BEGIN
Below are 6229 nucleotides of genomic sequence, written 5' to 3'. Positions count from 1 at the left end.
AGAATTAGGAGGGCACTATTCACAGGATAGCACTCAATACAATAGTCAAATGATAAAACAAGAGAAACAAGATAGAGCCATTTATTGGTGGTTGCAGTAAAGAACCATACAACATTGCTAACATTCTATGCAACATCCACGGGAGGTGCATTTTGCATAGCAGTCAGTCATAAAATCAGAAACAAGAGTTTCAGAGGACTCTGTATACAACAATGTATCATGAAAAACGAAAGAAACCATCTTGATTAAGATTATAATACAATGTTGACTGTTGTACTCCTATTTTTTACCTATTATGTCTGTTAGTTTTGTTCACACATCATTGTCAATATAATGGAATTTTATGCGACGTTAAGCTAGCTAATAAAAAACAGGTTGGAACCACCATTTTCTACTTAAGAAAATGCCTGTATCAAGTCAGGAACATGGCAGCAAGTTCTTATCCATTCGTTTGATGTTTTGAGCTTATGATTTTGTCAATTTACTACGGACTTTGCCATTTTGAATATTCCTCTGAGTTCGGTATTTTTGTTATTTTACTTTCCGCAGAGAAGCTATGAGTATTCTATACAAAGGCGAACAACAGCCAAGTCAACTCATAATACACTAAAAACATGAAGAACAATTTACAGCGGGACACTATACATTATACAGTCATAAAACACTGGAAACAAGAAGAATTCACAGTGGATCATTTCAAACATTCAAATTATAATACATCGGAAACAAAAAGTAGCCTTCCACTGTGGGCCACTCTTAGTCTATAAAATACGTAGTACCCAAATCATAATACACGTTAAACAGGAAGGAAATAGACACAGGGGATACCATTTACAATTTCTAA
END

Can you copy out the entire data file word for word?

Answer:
Below are 6229 nucleotides of genomic sequence, written 5' to 3'. Positions count from 1 at the left end.
AGAATTAGGAGGGCACTATTCACAGGATAGCACTCAATACAATAGTCAAATGATAAAACAAGAGAAACAAGATAGAGCCATTTATTGGTGGTTGCAGTAAAGAACCATACAACATTGCTAACATTCTATGCAACATCCACGGGAGGTGCATTTTGCATAGCAGTCAGTCATAAAATCAGAAACAAGAGTTTCAGAGGACTCTGTATACAACAATGTATCATGAAAAACGAAAGAAACCATCTTGATTAAGATTATAATACAATGTTGACTGTTGTACTCCTATTTTTTACCTATTATGTCTGTTAGTTTTGTTCACACATCATTGTCAATATAATGGAATTTTATGCGACGTTAAGCTAGCTAATAAAAAACAGGTTGGAACCACCATTTTCTACTTAAGAAAATGCCTGTATCAAGTCAGGAACATGGCAGCAAGTTCTTATCCATTCGTTTGATGTTTTGAGCTTATGATTTTGTCAATTTACTACGGACTTTGCCATTTTGAATATTCCTCTGAGTTCGGTATTTTTGTTATTTTACTTTCCGCAGAGAAGCTATGAGTATTCTATACAAAGGCGAACAACAGCCAAGTCAACTCATAATACACTAAAAACATGAAGAACAATTTACAGCGGGACACTATACATTATACAGTCATAAAACACTGGAAACAAGAAGAATTCACAGTGGATCATTTCAAACATTCAAATTATAATACATCGGAAACAAAAAGTAGCCTTCCACTGTGGGCCACTCTTAGTCTATAAAATACGTAGTACCCAAATCATAATACACGTTAAACAGGAAGGAAATAGACACAGGGGATACCATTTACAATTTCTAA